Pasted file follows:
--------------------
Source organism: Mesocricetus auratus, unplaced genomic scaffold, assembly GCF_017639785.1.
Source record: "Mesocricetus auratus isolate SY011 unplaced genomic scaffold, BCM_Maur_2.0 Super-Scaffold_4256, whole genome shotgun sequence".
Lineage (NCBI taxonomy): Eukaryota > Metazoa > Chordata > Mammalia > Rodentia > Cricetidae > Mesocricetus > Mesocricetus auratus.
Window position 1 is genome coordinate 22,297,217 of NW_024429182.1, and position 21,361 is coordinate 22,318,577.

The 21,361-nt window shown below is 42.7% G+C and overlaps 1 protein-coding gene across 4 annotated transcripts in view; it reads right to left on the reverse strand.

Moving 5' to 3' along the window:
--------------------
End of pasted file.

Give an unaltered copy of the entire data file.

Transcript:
Source organism: Mesocricetus auratus, unplaced genomic scaffold, assembly GCF_017639785.1.
Source record: "Mesocricetus auratus isolate SY011 unplaced genomic scaffold, BCM_Maur_2.0 Super-Scaffold_4256, whole genome shotgun sequence".
Lineage (NCBI taxonomy): Eukaryota > Metazoa > Chordata > Mammalia > Rodentia > Cricetidae > Mesocricetus > Mesocricetus auratus.
Window position 1 is genome coordinate 22,297,217 of NW_024429182.1, and position 21,361 is coordinate 22,318,577.

The 21,361-nt window shown below is 42.7% G+C and overlaps 1 protein-coding gene across 4 annotated transcripts in view; it reads right to left on the reverse strand.

Moving 5' to 3' along the window: